Consultant-Visiting Doctors TDS. Salary u/s 192 or professional fee u/s 194J.
Remuneration of consultant doctors was salary liable to TDS u/s 192 while that of visiting doctors as professinal fee liable to TDS u/s 194J – ITAT
ABCAUS Case Law Citation:
993 2016 (08) ITAT
Assessment years: 2011-12, 2012-13 & 2013-14
Date/Month of Judgment/Order: August, 2016
Brief Facts of the Case:
The assessee company was engaged in the business of health-care. The TDS officer conducted survey operations on 25/02/2013 u/s 133A with the intention of verifying TDS compliance by the assessee-company. During the course of such survey operations, it was found that the assessee-company was employing three categories of Doctors viz.,
(a) Salaried Doctors,
(b) Inhouse Consultants and
(c) Visiting Consultants.
ITO (TDS) found that the assessee company had been deducting tax at source (TDS) in respect of In-house Consultants and Visiting Consultants under the provisions of section 194J of the Income Tax Act, 1961. The TDS Officer also found that assessee company had entered agreements with the Consultant Doctors. The TDS officer noticed that TDS was required to be deducted u/s 192 due to the following clauses in the agreements:
(i) The Consultant doctor was required to act in the best interest of the Hospital and to observe all reasonable directions.
(ii) The Consultant doctor was to make available information to the MD.
(iii) The Consultant doctor will not engage any other work without prior permission.
(iv) The Consultant doctor shall work for a minimum period of 5 years.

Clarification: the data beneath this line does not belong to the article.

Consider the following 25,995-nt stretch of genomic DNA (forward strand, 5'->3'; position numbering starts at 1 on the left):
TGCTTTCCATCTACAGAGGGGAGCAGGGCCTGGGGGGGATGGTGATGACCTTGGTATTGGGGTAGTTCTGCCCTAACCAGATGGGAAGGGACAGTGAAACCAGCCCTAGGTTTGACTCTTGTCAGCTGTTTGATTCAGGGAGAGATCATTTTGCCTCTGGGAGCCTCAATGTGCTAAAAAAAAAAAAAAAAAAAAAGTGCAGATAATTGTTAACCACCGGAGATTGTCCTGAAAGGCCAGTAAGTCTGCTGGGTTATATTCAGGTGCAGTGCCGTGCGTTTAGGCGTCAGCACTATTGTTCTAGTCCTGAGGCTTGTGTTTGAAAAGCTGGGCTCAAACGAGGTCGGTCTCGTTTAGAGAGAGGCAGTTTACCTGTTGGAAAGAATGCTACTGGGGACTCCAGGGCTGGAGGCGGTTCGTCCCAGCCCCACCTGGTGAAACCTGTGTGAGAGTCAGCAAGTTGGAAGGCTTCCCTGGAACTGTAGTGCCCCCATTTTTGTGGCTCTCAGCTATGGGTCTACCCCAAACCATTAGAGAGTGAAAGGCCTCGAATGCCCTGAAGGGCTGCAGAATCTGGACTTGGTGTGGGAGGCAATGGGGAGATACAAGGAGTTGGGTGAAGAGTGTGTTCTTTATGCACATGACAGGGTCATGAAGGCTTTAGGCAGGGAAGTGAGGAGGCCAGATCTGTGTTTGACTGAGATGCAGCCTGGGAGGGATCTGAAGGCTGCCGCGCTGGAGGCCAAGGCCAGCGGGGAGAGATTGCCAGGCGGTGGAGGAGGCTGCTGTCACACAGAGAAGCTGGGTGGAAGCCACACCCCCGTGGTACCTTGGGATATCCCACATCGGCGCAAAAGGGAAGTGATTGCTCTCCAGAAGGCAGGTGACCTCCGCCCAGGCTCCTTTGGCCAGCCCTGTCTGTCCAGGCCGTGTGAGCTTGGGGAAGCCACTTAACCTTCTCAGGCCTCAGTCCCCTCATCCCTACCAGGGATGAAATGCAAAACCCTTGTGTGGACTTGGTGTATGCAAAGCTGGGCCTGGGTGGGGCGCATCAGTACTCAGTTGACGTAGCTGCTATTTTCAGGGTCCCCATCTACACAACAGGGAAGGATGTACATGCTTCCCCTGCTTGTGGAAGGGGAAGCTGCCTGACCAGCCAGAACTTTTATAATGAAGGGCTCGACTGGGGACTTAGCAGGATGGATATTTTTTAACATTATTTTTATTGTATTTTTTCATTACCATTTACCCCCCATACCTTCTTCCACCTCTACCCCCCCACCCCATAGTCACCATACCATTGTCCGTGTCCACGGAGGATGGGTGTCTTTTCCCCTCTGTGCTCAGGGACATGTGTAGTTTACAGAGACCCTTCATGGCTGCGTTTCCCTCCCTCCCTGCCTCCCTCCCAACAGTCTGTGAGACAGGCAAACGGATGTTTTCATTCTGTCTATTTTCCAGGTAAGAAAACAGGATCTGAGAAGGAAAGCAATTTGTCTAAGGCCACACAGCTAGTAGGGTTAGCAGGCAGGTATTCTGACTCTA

(v) The Consultant doctor was to receive fixed monthly remuneration.
(vi) The Consultant doctor was governed by rules/regulations of service, conduct rules, discipline and standing orders of the Hospital.
(vii) The Consultant doctor had fixed working hours.
The TDS Officer also found that the agreements entered into with Salaried Doctors by the assessee-company, also contained similar terms and conditions which govern the employment of consultant doctors. Therefore, he concluded that consultant doctors were also salaried employees of the assessee company. He also gave the similar treatment to visiting doctors. Accordingly he held the assessee-company in default for not deducting tax at source u/s 192. The TDS officer also charged interest u/s 201(1A).
Being aggrieved, the assessee company filed an appeal before the CIT(A), who, after considering the terms of the agreement, concluded that consultant doctors were the employees of the assessee-company.
However, in respect of visiting doctors, the CIT(A) held that professional fees paid to them was liable for deduction of tax at source only under the provisions of section 194J for the reasons that the visiting doctors had not entered into an agreement for a monthly remuneration for a fixed working period and were not under any service rules and regulations of the Hospital.
CIT(A) observed that it is a common practice that senior doctors and specialists are on the panel of the visiting doctors of a Hospital who are engaged for special purpose on the request of the patient or requirement of the treating Hospitals.Such doctors prefer to work as free-lancers, catering to medical requirements of more than one Hospital.
Thus he held that payments made to the visiting doctors had to be considered as “professional fee” liable to TDS u/s 194J and directed the Assessing Officer to work out the relief accordingly.